That period skews the results some; an astoundingly low percentage of married women was working in 1960. Nowadays we rarely grasp what an outlier that period was, an era of particularly widespread American prosperity and income equality when one working man could support a family of four, five, or six. To get back to it, we’d need more progressive taxes, other redistributive policies, and, alas, a world with less economic competition. It’s impossible, in other words, to return to those days under our current neoliberal economic and corporate-conservative policies. And why should we want to?
So, who are those female breadwinners? Some are like my sister-in-law, highly educated and ambitious women whose professions simply bring in more income than their husbands’ (in their case, endocrinologist/developmental biologist). Some are poor single mothers who’d rather not support a man who can’t contribute to the household financially, emotionally, or by doing chores. Some are women living with men they don’t marry, seeing no need for the legal form, or believing that you only marry if you’re financially stable. Still others are women who’ve dissolved bad marriages and are better off on their own. A very small percentage are women like me, raising a child with another woman.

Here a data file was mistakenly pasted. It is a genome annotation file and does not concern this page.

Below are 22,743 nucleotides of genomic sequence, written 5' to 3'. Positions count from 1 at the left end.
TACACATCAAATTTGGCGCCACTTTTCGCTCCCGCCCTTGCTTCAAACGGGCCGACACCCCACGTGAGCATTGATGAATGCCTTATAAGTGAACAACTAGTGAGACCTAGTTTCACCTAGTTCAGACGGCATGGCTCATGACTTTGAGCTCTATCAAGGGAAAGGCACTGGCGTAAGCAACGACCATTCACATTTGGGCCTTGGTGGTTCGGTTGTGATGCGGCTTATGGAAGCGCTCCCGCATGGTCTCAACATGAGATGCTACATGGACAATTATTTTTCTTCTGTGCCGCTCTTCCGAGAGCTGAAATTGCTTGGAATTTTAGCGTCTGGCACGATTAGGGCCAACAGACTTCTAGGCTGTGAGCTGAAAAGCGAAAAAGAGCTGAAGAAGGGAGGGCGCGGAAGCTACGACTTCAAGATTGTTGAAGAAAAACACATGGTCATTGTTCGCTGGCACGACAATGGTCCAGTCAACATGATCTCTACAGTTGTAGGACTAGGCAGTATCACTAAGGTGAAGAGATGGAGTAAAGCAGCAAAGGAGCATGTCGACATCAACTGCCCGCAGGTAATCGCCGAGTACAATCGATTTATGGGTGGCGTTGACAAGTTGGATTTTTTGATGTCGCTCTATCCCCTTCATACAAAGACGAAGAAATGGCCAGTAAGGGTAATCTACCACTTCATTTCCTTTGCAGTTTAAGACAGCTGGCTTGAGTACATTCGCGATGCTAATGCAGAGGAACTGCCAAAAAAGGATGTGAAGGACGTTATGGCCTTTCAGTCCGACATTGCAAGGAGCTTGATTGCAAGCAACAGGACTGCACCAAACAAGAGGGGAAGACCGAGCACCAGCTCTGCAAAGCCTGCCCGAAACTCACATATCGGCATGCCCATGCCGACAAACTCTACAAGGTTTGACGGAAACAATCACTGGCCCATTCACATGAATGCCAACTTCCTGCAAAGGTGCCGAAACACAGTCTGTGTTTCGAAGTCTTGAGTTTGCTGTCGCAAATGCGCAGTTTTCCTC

There are, in other words, many models of successful families. But all these breadwinner moms have three things in common. First, if they work, they’re likely happier and healthier than if they stayed home and did nothing but care for the children and the house. Here’s sociologist Stephanie Coontz writing in this weekend’s New York Times:
"… a recent multiyear study by the sociologists Adrianne Frech and Sarah Damaske found that women who worked full time following the birth of their first child had better mental and physical health at age 40 than women who had not worked for pay. Low-wage jobs with urgent and inflexible time demands do raise the risk of depression, especially among new mothers. But in less stressful low-wage jobs, mothers who work relatively long hours during the first year following childbirth experience less depression than those who cut back to fewer hours."